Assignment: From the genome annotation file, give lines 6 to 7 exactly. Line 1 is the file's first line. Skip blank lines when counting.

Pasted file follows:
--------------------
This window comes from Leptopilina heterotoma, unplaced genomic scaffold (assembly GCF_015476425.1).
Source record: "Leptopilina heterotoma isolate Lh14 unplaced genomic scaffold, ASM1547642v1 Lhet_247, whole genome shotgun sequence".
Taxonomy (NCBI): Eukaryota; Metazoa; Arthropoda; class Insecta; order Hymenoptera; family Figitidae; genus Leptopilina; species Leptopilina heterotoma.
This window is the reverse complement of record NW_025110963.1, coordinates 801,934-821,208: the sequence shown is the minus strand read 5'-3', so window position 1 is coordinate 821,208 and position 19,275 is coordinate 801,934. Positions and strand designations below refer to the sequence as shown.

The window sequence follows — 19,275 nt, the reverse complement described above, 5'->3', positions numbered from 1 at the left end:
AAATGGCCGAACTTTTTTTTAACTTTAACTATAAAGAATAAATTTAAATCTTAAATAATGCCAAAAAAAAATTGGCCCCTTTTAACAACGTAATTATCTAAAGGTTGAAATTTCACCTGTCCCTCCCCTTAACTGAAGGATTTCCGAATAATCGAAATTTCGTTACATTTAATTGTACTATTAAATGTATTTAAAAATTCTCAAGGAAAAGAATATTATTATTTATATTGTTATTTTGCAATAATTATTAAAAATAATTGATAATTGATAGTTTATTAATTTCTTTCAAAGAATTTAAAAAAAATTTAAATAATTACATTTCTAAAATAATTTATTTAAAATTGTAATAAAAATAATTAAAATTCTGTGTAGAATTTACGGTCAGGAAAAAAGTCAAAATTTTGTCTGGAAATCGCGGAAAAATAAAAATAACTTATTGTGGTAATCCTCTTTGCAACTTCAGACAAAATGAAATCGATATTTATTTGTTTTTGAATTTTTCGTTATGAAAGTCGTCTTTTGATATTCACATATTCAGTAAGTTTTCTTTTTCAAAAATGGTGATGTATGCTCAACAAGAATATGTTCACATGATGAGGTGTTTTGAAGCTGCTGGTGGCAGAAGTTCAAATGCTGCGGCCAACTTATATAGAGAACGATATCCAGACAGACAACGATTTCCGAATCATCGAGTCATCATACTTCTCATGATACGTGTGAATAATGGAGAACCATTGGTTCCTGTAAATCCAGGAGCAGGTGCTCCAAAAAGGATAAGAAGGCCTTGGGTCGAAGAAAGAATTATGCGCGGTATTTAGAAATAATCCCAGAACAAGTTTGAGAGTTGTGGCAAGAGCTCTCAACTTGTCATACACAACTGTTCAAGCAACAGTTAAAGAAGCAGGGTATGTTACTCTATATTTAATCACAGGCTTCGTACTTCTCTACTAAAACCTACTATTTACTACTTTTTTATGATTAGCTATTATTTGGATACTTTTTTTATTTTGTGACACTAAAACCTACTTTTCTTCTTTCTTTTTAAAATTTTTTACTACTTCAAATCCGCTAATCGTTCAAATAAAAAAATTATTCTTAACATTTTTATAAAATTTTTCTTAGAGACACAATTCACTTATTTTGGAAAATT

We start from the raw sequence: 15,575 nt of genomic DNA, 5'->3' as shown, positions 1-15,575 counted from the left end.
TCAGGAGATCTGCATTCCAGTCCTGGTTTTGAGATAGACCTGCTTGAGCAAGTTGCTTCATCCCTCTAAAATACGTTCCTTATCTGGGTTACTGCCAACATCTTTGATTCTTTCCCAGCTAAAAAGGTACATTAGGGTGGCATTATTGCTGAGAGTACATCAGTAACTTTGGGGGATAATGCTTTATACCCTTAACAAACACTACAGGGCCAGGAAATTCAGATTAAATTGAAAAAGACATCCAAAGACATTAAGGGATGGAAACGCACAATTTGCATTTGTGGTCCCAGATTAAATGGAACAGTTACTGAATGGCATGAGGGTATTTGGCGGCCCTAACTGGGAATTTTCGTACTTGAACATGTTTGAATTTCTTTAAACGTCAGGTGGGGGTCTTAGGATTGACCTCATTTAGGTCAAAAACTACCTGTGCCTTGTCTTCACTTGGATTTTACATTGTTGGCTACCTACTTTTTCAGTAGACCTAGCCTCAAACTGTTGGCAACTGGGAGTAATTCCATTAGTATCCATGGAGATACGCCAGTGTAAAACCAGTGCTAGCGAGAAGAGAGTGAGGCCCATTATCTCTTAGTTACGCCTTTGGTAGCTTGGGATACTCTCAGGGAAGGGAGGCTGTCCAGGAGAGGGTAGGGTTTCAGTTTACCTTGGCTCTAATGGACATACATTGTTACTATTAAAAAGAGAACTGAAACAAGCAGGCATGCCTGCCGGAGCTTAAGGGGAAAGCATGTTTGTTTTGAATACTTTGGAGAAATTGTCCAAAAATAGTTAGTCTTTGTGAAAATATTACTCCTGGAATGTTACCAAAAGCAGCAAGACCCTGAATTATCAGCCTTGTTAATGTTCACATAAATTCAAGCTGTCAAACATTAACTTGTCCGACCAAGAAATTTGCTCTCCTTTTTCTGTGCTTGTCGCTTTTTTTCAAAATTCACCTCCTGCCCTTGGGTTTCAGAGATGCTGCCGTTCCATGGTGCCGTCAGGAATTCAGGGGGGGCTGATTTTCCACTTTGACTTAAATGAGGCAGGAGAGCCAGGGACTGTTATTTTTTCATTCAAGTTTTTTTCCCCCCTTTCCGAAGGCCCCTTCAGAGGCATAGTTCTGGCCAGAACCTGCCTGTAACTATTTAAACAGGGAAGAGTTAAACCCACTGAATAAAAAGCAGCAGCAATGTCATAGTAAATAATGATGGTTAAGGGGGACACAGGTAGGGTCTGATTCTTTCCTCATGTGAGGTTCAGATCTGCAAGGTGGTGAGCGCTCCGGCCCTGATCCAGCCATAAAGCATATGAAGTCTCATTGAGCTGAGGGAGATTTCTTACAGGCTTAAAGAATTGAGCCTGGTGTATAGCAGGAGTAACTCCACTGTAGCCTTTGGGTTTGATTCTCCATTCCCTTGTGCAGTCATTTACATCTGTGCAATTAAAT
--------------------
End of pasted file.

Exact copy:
AAATGGCCGAACTTTTTTTTAACTTTAACTATAAAGAATAAATTTAAATCTTAAATAATGCCAAAAAAAAATTGGCCCCTTTTAACAACGTAATTATCTAAAGGTTGAAATTTCACCTGTCCCTCCCCTTAACTGAAGGATTTCCGAATAATCGAAATTTCGTTACATTTAATTGTACTATTAAATGTATTTAAAAATTCTCAAGGAAAAGAATATTATTATTTATATTGTTATTTTGCAATAATTATTAAAAATAATTGATAATTGATAGTTTATTAATTTCTTTCAAAGAATTTAAAAAAAATTTAAATAATTACATTTCTAAAATAATTTATTTAAAATTGTAATAAAAATAATTAAAATTCTGTGTAGAATTTACGGTCAGGAAAAAAGTCAAAATTTTGTCTGGAAATCGCGGAAAAATAAAAATAACTTATTGTGGTAATCCTCTTTGCAACTTCAGACAAAATGAAATCGATATTTATTTGTTTTTGAATTTTTCGTTATGAAAGTCGTCTTTTGATATTCACATATTCAGTAAGTTTTCTTTTTCAAAAATGGTGATGTATGCTCAACAAGAATATGTTCACATGATGAGGTGTTTTGAAGCTGCTGGTGGCAGAAGTTCAAATGCTGCGGCCAACTTATATAGAGAACGATATCCAGACAGACAACGATTTCCGAATCATCGAGTCATCATACTTCTCATGATACGTGTGAATAATGGAGAACCATTGGTTCCTGTAAATCCAGGAGCAGGTGCTCCAAAAAGGATAAGAAGGCCTTGGGTCGAAGAAAGAATTATGCGCGGTATTTAGAAATAATCCCAGAACAAGTTTGAGAGTTGTGGCAAGAGCTCTCAACTTGTCATACACAACTGTTCAAGCAACAGTTAAAGAAGCAGGGTATGTTACTCTATATTTAATCACAGGCTTCGTACTTCTCTACTAAAACCTACTATTTACTACTTTTTTATGATTAGCTATTATTTGGATACTTTTTTTATTTTGTGACACTAAAACCTACTTTTCTTCTTTCTTTTTAAAATTTTTTACTACTTCAAATCCGCTAATCGTTCAAATAAAAAAATTATTCTTAACATTTTTATAAAATTTTTCTTAGAGACACAATTCACTTATTTTGGAAAATT

We start from the raw sequence: 15,575 nt of genomic DNA, 5'->3' as shown, positions 1-15,575 counted from the left end.